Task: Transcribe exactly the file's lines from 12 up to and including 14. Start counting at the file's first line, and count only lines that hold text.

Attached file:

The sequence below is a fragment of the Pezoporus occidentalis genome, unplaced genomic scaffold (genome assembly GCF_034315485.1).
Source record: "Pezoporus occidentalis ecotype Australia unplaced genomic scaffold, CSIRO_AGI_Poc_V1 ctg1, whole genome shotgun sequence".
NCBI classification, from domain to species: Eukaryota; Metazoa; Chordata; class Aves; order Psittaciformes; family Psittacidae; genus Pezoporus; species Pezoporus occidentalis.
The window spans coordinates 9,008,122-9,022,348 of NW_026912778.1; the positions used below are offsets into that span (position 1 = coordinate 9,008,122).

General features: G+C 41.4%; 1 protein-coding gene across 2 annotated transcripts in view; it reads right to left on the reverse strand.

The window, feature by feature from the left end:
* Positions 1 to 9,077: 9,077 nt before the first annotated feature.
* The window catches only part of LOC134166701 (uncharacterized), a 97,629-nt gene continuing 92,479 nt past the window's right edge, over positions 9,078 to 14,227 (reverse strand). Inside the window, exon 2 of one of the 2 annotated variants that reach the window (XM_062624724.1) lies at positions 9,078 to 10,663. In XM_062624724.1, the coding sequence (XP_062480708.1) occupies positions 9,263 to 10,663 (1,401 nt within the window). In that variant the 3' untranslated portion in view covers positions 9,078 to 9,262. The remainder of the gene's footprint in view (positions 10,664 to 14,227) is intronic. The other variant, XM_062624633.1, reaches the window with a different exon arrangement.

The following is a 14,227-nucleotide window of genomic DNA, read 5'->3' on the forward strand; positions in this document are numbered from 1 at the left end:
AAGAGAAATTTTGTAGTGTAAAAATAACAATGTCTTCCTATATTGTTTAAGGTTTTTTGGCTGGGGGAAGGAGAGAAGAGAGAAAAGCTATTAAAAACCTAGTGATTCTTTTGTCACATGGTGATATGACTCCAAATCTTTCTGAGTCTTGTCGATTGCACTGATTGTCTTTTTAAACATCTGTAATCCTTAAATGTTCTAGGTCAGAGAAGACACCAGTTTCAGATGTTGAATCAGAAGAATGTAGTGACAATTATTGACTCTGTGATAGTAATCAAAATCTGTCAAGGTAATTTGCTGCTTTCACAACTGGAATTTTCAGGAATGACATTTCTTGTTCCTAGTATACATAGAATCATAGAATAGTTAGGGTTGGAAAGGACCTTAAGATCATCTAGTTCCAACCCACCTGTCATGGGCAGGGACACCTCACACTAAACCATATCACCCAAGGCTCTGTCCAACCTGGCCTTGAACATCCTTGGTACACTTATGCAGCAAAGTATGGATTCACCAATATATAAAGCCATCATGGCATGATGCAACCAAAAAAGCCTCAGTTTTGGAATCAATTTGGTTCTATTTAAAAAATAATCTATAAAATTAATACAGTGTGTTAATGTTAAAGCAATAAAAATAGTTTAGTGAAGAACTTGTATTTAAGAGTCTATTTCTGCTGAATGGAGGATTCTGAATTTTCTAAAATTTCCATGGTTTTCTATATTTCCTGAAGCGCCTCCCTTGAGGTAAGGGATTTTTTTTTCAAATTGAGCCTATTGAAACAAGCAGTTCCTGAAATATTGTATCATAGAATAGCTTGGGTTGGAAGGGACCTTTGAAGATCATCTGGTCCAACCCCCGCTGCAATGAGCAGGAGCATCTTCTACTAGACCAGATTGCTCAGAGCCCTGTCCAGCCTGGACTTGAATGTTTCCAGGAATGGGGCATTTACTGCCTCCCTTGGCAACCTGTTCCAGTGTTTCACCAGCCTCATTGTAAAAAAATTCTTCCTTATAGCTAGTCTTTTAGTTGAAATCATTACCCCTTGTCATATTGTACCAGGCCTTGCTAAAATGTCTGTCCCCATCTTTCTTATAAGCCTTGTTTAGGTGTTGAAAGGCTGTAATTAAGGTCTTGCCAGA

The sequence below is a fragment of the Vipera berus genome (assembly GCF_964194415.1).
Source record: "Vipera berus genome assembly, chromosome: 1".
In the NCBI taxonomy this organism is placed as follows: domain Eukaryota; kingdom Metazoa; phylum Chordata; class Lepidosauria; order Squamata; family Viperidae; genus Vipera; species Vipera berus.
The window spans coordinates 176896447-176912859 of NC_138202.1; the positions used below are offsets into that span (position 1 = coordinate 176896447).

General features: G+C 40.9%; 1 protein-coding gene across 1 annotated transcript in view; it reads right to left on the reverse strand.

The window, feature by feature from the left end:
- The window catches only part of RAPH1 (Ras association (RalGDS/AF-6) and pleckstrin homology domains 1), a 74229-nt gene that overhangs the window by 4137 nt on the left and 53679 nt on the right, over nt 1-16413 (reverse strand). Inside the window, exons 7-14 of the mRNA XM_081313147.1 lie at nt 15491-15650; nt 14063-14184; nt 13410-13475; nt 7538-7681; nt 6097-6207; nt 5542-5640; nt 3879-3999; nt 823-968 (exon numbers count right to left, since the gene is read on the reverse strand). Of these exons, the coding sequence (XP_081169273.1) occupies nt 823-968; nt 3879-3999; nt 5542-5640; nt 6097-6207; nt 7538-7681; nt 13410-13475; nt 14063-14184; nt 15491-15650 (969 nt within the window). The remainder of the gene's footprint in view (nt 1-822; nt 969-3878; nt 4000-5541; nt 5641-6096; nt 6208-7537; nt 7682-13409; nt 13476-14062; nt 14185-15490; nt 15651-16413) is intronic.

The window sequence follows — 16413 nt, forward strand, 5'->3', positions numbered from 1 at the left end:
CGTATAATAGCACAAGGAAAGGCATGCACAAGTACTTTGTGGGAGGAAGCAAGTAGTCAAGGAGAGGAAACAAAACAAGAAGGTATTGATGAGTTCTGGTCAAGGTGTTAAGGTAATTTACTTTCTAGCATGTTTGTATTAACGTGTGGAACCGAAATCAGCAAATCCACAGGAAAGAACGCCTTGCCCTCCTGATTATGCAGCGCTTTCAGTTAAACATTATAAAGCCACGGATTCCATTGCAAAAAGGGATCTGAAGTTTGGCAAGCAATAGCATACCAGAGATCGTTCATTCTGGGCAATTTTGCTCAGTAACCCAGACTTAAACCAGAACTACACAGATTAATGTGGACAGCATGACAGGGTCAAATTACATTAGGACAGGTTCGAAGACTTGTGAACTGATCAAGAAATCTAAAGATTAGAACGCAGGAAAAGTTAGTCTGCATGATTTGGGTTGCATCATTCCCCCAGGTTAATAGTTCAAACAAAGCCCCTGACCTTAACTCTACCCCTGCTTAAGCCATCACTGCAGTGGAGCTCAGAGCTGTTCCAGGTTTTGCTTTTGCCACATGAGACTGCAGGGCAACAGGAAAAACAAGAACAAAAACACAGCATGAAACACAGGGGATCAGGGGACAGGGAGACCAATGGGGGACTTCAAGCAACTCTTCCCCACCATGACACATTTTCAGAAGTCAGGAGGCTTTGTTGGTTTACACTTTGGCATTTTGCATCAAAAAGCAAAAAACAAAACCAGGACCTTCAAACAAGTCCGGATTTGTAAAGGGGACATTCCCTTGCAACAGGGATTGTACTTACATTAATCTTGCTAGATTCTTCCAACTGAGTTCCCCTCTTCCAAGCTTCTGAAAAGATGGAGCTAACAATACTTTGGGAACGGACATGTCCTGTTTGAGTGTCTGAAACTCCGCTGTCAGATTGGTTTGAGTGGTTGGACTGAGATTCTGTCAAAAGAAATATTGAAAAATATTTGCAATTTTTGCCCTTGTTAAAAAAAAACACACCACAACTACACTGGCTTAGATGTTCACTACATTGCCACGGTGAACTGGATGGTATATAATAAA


Source record: "Vipera berus genome assembly, chromosome: 1".
In the NCBI taxonomy this organism is placed as follows: domain Eukaryota; kingdom Metazoa; phylum Chordata; class Lepidosauria; order Squamata; family Viperidae; genus Vipera; species Vipera berus.
The window spans coordinates 176896447-176912859 of NC_138202.1; the positions used below are offsets into that span (position 1 = coordinate 176896447).